I remember before Mark when I used to think that I was busy. Ah ah. Well, I was busy, working several jobs, always running from one place to another BUT I only had to take care of myself. I think that’s the big difference when you’re a parent, it’s the additional responsibility. I know plenty of people who are busier than me, who have more commitment at work or outside work, kids or not kids. But yes, being a parent means that your kid runs your schedule, at least when they are young.

  3. Holly April 7, 2015 at 9:24 am

    I am not so good at taking time to relax – I am always moving!! Sometimes I have to force myself to do nothing, but I think that is where knitting helps.

    1. Zhu April 7, 2015 at 2:41 pm

      I can understand that! The key is to use that energy, which you certainly seem to do!

  4. Bee Ean April 7, 2015 at 4:40 pm

    I’m so looking forward to school holidays in France, as my in laws will take the kids and let us have a moment to ourselves. I used to complain that France has too many school holidays, like 2 weeks of holidays for 6 weeks of school, now I really love it!

    1. Zhu April 7, 2015 at 4:42 pm

      If someone can take the kids, it’s awesome! … otherwise, holidays turn into “damn, what am I going to do with them all day??” 😆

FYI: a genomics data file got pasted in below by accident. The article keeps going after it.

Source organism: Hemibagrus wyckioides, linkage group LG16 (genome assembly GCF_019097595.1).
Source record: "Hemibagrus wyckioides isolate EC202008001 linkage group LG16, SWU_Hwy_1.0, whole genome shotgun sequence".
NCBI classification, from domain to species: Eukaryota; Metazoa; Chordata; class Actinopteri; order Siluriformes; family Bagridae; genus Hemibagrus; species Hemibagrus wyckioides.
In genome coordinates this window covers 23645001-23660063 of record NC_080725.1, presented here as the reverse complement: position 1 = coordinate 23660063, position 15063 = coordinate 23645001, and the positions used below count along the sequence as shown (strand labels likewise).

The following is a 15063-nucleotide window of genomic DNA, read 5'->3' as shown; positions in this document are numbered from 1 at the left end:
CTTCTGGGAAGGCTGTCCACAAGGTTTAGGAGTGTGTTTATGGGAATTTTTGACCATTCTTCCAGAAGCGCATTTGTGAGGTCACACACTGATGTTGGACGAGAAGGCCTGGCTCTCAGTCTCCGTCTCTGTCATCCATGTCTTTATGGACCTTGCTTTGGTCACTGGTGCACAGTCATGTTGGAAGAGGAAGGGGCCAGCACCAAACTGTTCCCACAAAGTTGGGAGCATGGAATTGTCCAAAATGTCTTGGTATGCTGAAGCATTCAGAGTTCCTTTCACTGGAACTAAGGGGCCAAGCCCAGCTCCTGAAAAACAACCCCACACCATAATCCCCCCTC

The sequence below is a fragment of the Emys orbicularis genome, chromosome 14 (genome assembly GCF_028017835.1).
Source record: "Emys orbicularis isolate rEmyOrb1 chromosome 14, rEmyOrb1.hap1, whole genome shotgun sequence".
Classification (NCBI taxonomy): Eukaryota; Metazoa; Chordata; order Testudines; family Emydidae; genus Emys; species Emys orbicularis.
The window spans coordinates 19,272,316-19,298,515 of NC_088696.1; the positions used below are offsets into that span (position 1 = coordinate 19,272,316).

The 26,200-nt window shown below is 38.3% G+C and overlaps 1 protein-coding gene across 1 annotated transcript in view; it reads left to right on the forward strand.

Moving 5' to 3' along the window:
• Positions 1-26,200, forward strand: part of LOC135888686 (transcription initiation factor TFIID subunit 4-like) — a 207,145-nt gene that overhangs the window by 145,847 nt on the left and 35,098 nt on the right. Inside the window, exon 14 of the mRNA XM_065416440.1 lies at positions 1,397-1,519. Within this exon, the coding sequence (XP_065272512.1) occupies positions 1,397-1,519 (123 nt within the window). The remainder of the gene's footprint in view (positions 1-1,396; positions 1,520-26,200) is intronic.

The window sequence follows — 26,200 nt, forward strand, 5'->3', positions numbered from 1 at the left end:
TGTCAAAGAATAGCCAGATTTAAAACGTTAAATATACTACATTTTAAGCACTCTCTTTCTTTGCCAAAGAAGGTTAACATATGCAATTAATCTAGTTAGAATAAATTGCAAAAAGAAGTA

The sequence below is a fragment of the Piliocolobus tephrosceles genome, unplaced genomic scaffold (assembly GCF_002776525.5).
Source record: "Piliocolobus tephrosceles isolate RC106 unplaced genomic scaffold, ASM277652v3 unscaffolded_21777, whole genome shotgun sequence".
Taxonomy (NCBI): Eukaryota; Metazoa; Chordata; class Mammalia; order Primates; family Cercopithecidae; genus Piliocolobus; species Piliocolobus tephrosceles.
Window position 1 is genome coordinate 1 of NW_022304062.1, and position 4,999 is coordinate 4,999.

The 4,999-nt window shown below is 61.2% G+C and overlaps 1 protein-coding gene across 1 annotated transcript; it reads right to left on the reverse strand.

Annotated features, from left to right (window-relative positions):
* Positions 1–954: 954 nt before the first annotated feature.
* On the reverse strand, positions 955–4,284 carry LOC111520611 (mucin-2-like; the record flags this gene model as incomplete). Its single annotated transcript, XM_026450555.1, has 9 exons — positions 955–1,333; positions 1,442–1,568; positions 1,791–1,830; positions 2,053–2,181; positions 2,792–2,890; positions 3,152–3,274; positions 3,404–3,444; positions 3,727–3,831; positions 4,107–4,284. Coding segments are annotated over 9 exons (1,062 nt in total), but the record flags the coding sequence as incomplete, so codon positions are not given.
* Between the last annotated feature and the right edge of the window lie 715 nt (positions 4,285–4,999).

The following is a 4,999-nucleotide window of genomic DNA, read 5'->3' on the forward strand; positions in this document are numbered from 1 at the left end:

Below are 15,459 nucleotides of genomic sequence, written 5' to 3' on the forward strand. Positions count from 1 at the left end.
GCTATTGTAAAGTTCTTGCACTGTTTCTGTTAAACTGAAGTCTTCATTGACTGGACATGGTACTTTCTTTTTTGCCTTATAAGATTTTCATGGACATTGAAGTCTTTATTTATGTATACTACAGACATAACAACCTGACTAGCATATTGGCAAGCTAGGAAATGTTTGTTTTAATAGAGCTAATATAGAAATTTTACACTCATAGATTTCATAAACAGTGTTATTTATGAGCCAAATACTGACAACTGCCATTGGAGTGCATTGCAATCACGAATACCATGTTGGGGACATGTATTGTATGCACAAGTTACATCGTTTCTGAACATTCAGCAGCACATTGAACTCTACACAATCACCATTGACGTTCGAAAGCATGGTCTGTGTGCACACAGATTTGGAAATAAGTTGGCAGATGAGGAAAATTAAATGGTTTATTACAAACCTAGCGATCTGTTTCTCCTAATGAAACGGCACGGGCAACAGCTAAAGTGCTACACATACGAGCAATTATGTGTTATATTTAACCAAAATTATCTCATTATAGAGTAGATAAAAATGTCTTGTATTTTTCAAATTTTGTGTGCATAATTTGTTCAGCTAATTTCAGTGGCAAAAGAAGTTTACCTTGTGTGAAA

5. Lexie April 9, 2015 at 3:37 pm

    Lire dans un café… c’est le meilleur de tout!
    On ne laisse jamais Billie après 9h à la garderie, sinon il faut prévenir. Alors qq part, on leur impose déjà bien une certaine ponctualité (qui n’est pas illogique ceci dit puisqu’ils commencent les “vraies” activités à cette heure-là). Et c’est vrai qu’ils ont la collation un peu avant ça 🙂
    Moi mon sas de décompression, c’est le train. Une demi heure pour lire, dormir, m’agacer car parfois j’ai l’impression d’y perdre mon temps aussi. Et ensuite une deuxième journée (courte quand meme) recommence 🙂
    Tu veux pas venir faire le menage chez moi? 😉

    1. Zhu April 9, 2015 at 4:27 pm

      Malheureusement, mon côté “thérapie par le ménage” se limite à mon salon et à la cuisine. Des fois, j’ai même la flemme de m’attaquer aux chambres!

      Nous aussi on vient pour 9 h à la garderie. On n’est pas vraiment en retard (ça varie de quelques minutes, 8 h 50, 9 h 05), mais c’est “tard” par rapport aux enfants qui arrivent dès 7 h.

  6. Christiane April 10, 2015 at 4:21 pm

    I feel the same way when i wash dishes…it’s like a mini relaxation exercise. Naps here are not very often. Lately, i have been able to read books again, which made me happy.
    We are all in this together…one day at a time i guess.

    1. Zhu April 10, 2015 at 9:58 pm

      It took me a long long time before being able to read again but this is a great way to escape. And yes, it gets better. Every stage has challenges, but it’s just that, stages.

      1. Christiane April 13, 2015 at 12:56 pm

        Hmmm stages…i have to keep telling myself that…

        1. Zhu April 13, 2015 at 10:52 pm

          Do repeat it like a mantra 🙂

  7. Lynn April 14, 2015 at 3:50 pm

    “When I clean, I feel like I am unfucking my life.” YES YES YES. I will use this the next time my husbands wonders why I can’t just sit and “relax” amid the mess.

    I remember those days when my youngest was finally in preschool, and I had 2 1/2 whole hours to myself three times a week. HEAVEN.

    1. Zhu April 14, 2015 at 4:42 pm

      It’s hard to relax when it’s messy. And we all have different tolerance levels, like I don’t care so much about laundry mess or mess in the bedroom but I want a clean kitchen and uncluttered floors.